I'm assuming GR rules this possibility out anyways, yes? (regardless of its likelihood, that is)

That's right. GR breaks down everywhere at t=0, not at a single location. In other words, the big bang singularity occurs everywhere in GR.

Comeback City
Please note, I said assuming homogeneity and isotropy (and no DE). Stopping two objects in isolation violates these assumptions. It was also clarified in discussion with Peter that you could run a Big Bang expansion forever backwards (contraction from the infinite past) and that the math of GR doesn’t care which interpretation of the solution you adopt. Physical plausibility, though, picks out the expansion as the physical time direction.

As Peter has already explained, any homogenous, isotropic situation with a moment of no expansion must have expansion from Big Bang before this, followed by Big Crunch after.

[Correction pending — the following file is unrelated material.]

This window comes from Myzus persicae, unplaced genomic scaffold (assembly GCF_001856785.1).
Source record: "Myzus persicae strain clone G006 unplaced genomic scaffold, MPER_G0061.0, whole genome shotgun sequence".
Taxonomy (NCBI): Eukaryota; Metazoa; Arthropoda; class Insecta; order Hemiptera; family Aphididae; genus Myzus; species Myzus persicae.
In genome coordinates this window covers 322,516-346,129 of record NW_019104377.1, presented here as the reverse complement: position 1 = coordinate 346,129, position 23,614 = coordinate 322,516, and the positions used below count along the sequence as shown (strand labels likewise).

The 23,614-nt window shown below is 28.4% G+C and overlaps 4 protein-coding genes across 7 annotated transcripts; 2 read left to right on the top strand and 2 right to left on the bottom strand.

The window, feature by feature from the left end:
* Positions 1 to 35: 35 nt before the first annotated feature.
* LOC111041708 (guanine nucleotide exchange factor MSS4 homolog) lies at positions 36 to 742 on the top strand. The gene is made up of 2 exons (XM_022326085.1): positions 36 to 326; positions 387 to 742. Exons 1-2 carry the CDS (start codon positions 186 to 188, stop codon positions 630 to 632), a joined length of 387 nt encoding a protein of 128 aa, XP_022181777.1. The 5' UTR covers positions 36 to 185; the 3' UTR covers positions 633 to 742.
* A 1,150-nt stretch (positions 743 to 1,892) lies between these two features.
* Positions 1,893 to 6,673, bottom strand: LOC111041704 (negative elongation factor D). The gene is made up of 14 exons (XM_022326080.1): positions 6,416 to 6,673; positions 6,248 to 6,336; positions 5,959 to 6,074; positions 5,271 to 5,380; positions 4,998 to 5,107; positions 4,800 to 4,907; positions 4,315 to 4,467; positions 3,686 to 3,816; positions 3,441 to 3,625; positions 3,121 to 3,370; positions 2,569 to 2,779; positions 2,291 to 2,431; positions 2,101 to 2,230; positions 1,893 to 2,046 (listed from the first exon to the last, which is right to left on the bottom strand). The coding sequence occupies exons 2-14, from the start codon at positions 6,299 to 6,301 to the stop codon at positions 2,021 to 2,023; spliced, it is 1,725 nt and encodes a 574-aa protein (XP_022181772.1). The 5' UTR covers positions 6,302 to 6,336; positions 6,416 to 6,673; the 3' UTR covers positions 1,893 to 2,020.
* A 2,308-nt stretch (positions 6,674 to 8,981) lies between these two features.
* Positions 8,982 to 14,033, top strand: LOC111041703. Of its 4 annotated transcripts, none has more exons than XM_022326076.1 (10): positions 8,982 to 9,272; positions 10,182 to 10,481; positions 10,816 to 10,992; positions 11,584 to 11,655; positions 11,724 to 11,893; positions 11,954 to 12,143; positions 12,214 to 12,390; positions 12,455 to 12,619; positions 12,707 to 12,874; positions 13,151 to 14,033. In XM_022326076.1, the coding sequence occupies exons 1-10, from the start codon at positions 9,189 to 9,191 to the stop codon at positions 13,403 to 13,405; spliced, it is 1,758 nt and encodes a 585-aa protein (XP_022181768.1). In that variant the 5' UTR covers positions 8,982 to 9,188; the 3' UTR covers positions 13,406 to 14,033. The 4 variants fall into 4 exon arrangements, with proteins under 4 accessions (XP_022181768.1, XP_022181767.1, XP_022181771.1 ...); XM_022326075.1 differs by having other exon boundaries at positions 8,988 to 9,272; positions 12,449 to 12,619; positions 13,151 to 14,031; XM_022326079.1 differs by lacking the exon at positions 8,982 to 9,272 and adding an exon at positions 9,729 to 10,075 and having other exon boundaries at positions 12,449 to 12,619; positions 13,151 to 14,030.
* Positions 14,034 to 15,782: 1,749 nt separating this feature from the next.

CHOP said:
It was stated by PAllen that the universe would expand regardless of DE.

I believe he meant that our universe, with the density of matter and radiation that it has, would keep expanding even without DE, because the combination of inertia and the effect of matter/radiation would not be sufficient to cause the expansion to ever stop; the density of matter and radiation is less than the critical density, so the universe would keep expanding forever even without DE.

CHOP said:
let's say we go out and find two neighboring objects whose separation is expanding, and we stop their relative motion with force.